|dc.description.abstract||The fair division of scarce resources among agents is a challenging issue across a range of applications, especially when there is competition among agents. One application of resource division is in Air Traffic Management (ATM).
This dissertation is motivated by the fairness issues that arise in the resource allocation procedures that have been introduced under Collaborative Decision Making (CDM). Fair rationing and allocation of available en-route time slots are two major challenges that we address in this research.
The first challenge, fair rationing, is about how to compute a fair share of available resources among agents, when the available resources fall below the total demand. Since the demand, (flights), are time dependent, we introduce a new rationing method that includes the time dependency of demand. The new procedure gives every flight that is disrupted by an AFP a share of available resources. This is in contrast to Ration-By-Schedule (RBS), the allocation method currently in use, where later scheduled flights do not receive any slots. We will discuss and prove the fairness properties of our novel rationing procedure.
The second challenge, allocation of en-route resources, is about how to allocate resources among competitive agents, (flight operators), when each agent has different preferences over resources, (time slots). We design four randomized procedures for allocating scarce resources when the airlines' preferences are included. These procedures use an exogenous fair share, which can be computed using the method described above, as a fairness standard for the allocation of slots among airlines.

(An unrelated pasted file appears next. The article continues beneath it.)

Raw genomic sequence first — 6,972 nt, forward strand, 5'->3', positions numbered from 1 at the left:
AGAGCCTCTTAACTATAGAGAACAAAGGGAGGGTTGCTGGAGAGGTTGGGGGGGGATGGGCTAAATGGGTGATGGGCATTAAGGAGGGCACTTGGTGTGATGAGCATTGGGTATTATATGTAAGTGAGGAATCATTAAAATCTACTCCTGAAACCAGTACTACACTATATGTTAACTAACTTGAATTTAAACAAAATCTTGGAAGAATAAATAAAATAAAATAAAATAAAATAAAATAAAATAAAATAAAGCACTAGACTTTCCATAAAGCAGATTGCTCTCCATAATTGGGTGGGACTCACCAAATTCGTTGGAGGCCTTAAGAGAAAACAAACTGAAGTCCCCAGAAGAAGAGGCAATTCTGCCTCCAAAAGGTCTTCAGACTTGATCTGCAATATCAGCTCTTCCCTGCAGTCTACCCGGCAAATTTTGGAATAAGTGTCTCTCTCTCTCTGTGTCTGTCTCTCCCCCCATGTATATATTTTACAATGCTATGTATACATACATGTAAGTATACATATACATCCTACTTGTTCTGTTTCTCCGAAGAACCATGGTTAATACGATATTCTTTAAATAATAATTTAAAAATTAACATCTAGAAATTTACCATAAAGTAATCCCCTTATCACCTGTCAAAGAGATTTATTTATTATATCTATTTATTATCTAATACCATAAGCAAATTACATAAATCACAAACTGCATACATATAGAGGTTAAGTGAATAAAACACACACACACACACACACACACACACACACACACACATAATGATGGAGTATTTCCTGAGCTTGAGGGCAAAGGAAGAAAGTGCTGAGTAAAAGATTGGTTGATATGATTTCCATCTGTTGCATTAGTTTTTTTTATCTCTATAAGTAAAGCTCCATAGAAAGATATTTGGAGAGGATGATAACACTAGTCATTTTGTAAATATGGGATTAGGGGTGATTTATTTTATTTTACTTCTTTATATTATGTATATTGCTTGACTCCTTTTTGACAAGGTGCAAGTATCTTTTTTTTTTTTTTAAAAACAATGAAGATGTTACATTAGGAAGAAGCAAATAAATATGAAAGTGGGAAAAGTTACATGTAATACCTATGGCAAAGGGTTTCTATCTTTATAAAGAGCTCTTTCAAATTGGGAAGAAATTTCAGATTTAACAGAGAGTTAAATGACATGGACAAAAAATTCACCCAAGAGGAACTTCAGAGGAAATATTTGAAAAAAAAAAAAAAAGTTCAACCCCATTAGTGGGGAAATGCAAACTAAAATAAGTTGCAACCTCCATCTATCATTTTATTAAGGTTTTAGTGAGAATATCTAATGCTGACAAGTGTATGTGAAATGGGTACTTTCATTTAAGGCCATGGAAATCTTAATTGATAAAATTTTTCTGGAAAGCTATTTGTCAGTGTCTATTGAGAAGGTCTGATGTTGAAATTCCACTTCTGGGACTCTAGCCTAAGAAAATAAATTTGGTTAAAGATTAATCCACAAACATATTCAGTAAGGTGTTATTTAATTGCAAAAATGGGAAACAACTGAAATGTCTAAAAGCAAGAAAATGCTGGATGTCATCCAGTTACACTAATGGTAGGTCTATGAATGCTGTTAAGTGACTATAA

The first two procedures, Preference Based Proportional Random Allocation (PBPRA) and Modified-PBPRA, implicity assume equal weight for each time slot. Compared to RBS, PBPRA and M-PBPRA reduce the total internal cost of airlines and also assign each airline a number of slots close (in expectation) to their fair share. The fairness, efficiency and incentive properties of PBPRA and M-PBPRA are evaluated.
The value (or cost of delay) an airline associates with a particular flight may vary substantially from flight to flight. Airlines who wish to receive priority for certain flights usually are willing to pay more for specific time slots. To address the need to express varying priorities, we propose two procedures, Dual Price Proportional Random Allocation (DP-PRA) and Modified-DP-PRA (MDP-PRA) , that assign dual prices to resources, i.e. time slots, in order to capture the airlines' preferences over delays, rerouting and cancelations. We explore the fairness, efficiency and incentive properties of DP-PRA and MDP-PRA.||en_US